New call to end ‘whole life’ sentences

Human Rights Commission report urges government to reform policy now

The Cayman Islands should reform its policy of imposing life sentences without parole in all murder cases or face being forced to adopt a system from another country, the Human Rights Commission has warned.

Adding its voice to growing concerns that the mandatory sentence for convicted killers is incompatible with the Cayman Islands Bill of Rights, the commission urged government to take action now, before being compelled to do so by court order.

The report, “Whole Life Sentences, The Impact of Human Rights and the Need for a New Model,” concludes unequivocally that Cayman’s current sentencing policy is in violation of local and international human rights legislation and must be reformed.

Currently, 19 people are serving life sentences for murder at Grand Cayman’s Northward Prison.

They would all be eligible to have their sentences reviewed if the whole life sentences are outlawed, either by the court or the legislature.

The report concludes: “The Human Rights Commission is concerned that a lack of willingness by the legislature to grapple with this serious and sensitive issue will lead to the Cayman Islands being forced to adopt a system from another jurisdiction; foregoing the opportunity to tailor a system to the unique circumstances of our jurisdiction.

“The Cayman Islands is at a point in time whereby, although limited, a window of opportunity is still available to find an appropriate balance and construct a human-rights-compliant life sentence tariff system that protects the rights and freedoms of the community while protecting the inherent dignity of the individual in accordance with the Bill of Rights.”

Tariff system

A tariff system, such as the one suggested in the report, would allow judges discretion to set a time period, for example 25 years, after which convicted murderers could be eligible for parole.

This does not mean they would be automatically set free at this time, but that they would have the right to be considered for release.

Currently, the only mechanism for anyone serving a life sentence to be set free is for the governor to intervene, using her powers under the Prisons Law.

The Human Rights Commission’s report argues that this is not enough to be compliant with the Cayman Islands Bill of Rights.

It points out that reports in 2006 and 2010 also had indicated that the policy, laid out in the Penal Code, was in violation of international human rights standards, and expresses surprise that nothing has been done to remedy the situation.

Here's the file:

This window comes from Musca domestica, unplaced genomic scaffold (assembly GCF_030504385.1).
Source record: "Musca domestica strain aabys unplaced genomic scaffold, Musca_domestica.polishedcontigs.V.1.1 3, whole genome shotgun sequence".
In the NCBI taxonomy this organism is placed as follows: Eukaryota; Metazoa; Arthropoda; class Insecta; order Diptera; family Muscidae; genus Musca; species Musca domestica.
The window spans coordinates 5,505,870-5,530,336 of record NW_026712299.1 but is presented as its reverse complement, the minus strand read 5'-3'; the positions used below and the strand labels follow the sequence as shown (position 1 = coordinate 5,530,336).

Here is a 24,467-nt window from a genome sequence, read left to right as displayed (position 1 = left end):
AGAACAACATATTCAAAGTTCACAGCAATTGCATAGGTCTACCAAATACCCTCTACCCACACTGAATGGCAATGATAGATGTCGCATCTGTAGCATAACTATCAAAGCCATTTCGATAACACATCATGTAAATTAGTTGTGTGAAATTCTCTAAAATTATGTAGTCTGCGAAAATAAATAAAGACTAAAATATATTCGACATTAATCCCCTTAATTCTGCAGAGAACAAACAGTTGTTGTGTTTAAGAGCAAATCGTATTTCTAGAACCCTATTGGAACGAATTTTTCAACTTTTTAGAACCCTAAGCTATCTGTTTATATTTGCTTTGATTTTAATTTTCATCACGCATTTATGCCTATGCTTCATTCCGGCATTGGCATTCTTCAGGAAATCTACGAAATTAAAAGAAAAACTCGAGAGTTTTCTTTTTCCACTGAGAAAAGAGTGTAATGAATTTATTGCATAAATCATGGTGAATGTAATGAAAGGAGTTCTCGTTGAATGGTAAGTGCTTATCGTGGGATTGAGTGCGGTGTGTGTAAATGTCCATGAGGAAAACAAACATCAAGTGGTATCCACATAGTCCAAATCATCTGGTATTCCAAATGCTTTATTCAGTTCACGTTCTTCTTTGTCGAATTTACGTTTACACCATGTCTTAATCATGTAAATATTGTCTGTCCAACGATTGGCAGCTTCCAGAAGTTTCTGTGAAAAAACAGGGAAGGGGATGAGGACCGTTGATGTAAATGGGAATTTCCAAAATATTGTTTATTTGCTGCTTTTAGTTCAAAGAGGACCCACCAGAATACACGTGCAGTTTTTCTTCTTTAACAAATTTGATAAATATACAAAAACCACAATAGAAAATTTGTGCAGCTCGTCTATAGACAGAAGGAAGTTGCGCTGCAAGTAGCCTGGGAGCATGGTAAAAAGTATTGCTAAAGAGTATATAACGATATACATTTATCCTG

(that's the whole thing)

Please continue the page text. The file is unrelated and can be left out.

Describing whole life sentences as a “blunt sentencing tool” that applies to all cases, regardless of circumstances, the report adds:

“Seemingly, there appeared to be an acceptance in 2006 that all murders do not weigh the same in the scales of human wickedness; yet we discover in present-day that all murders continue to be equal before the law wherein judges have no option other than to impose mandatory life sentences (whole life – no release) for any person convicted of murder regardless of the circumstances surrounding the crime.

“As early as 2010, the Human Rights Commission stated that the blanket mandatory whole life sentence for murder would conflict with the Government’s Bill of Rights positive obligation to ensure that no person is subjected to torture or inhuman or degrading treatment or punishment.”

European Court weighs in

The decision may be taken out of the hands of legislators. The European Court of Human Rights, which is the highest court of appeal for Cayman Islands residents on human rights issues, has already established that whole life sentences, even in the most heinous circumstances, are not compatible with human rights legislation.

The Cayman Islands is set to get a test case on the issue following a petition to the Grand Court from Tareek Ricketts, 22, regarding his life sentence for the shooting death of Jackson Rainford in 2012.

His lawyers argue that the sentence amounts to “inhuman or degrading treatment” because it does not offer the possibility of review or release at any time.

Both the commission’s report and the petition cite historic judgment in the European Court of Human Rights this year that ruled life sentences need to have the possibility of release and the possibility of review to be compatible with article 3 of the European Convention of Human Rights, which prohibits “inhuman and degrading treatment.”

The ruling is especially relevant because Cayman’s Bill of Rights mirrors the European convention, and the European court, based in Strasbourg, France, is the highest court of appeal for Cayman residents in human rights cases.

The Strasbourg ruling followed an appeal by three British prisoners serving whole life sentences: Jeremy Bamber, who killed his parents, his sister and her two children in 1986; Douglas Vinter, who murdered a colleague in 1996, and after being released, stabbed his wife to death in 2008; and Peter Moore, who killed four gay men in 1995.

In their decision, the judges effectively took the sentencing option of life without the possibility of release off the table. The court decided that, even in cases of such magnitude, the option to have a life sentence reviewed is a basic human right.


  1. The government needs to address this issue urgently accepting that there will unfortunately be a few legislators who prefer to keep their heads buried in the sand and pretend that we can continue to impose full-life sentences. The risk of having a system imposed on us that is far more liberal than we could have tailored for ourselves is simply too great.
    The Human Rights Commission is to be commended for their further efforts to keep that from happening.